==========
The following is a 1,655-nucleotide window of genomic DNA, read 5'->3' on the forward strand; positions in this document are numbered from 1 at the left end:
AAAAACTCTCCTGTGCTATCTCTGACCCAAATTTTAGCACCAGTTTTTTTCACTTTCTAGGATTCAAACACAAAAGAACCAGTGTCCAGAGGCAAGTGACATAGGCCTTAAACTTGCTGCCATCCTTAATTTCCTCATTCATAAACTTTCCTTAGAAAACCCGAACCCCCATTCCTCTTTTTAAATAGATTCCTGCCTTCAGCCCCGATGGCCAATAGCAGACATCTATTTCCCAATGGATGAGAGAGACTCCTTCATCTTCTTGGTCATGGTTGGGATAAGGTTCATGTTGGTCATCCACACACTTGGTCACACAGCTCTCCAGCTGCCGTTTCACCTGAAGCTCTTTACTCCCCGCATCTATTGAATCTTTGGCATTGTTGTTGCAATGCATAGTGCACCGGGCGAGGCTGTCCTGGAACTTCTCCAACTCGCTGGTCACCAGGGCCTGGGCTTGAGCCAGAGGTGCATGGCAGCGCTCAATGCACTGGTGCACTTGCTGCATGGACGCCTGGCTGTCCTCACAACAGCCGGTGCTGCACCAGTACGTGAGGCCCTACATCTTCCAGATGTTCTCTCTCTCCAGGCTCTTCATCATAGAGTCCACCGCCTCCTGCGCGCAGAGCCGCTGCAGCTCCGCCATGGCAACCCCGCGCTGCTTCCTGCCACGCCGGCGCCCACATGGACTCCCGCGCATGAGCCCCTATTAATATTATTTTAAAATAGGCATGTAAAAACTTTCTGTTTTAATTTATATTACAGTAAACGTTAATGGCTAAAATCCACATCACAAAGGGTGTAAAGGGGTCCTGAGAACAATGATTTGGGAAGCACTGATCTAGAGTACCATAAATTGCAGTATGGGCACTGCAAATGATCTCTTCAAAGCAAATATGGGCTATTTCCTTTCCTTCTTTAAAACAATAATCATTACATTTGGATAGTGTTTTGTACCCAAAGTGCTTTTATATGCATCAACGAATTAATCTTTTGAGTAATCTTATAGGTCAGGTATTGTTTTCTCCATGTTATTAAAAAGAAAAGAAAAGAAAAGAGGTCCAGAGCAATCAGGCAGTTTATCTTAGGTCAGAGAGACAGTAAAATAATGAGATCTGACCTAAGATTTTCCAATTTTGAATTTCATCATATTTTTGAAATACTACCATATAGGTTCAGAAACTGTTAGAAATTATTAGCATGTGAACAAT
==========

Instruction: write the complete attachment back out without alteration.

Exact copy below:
The following is a 1,655-nucleotide window of genomic DNA, read 5'->3' on the forward strand; positions in this document are numbered from 1 at the left end:
AAAAACTCTCCTGTGCTATCTCTGACCCAAATTTTAGCACCAGTTTTTTTCACTTTCTAGGATTCAAACACAAAAGAACCAGTGTCCAGAGGCAAGTGACATAGGCCTTAAACTTGCTGCCATCCTTAATTTCCTCATTCATAAACTTTCCTTAGAAAACCCGAACCCCCATTCCTCTTTTTAAATAGATTCCTGCCTTCAGCCCCGATGGCCAATAGCAGACATCTATTTCCCAATGGATGAGAGAGACTCCTTCATCTTCTTGGTCATGGTTGGGATAAGGTTCATGTTGGTCATCCACACACTTGGTCACACAGCTCTCCAGCTGCCGTTTCACCTGAAGCTCTTTACTCCCCGCATCTATTGAATCTTTGGCATTGTTGTTGCAATGCATAGTGCACCGGGCGAGGCTGTCCTGGAACTTCTCCAACTCGCTGGTCACCAGGGCCTGGGCTTGAGCCAGAGGTGCATGGCAGCGCTCAATGCACTGGTGCACTTGCTGCATGGACGCCTGGCTGTCCTCACAACAGCCGGTGCTGCACCAGTACGTGAGGCCCTACATCTTCCAGATGTTCTCTCTCTCCAGGCTCTTCATCATAGAGTCCACCGCCTCCTGCGCGCAGAGCCGCTGCAGCTCCGCCATGGCAACCCCGCGCTGCTTCCTGCCACGCCGGCGCCCACATGGACTCCCGCGCATGAGCCCCTATTAATATTATTTTAAAATAGGCATGTAAAAACTTTCTGTTTTAATTTATATTACAGTAAACGTTAATGGCTAAAATCCACATCACAAAGGGTGTAAAGGGGTCCTGAGAACAATGATTTGGGAAGCACTGATCTAGAGTACCATAAATTGCAGTATGGGCACTGCAAATGATCTCTTCAAAGCAAATATGGGCTATTTCCTTTCCTTCTTTAAAACAATAATCATTACATTTGGATAGTGTTTTGTACCCAAAGTGCTTTTATATGCATCAACGAATTAATCTTTTGAGTAATCTTATAGGTCAGGTATTGTTTTCTCCATGTTATTAAAAAGAAAAGAAAAGAAAAGAGGTCCAGAGCAATCAGGCAGTTTATCTTAGGTCAGAGAGACAGTAAAATAATGAGATCTGACCTAAGATTTTCCAATTTTGAATTTCATCATATTTTTGAAATACTACCATATAGGTTCAGAAACTGTTAGAAATTATTAGCATGTGAACAAT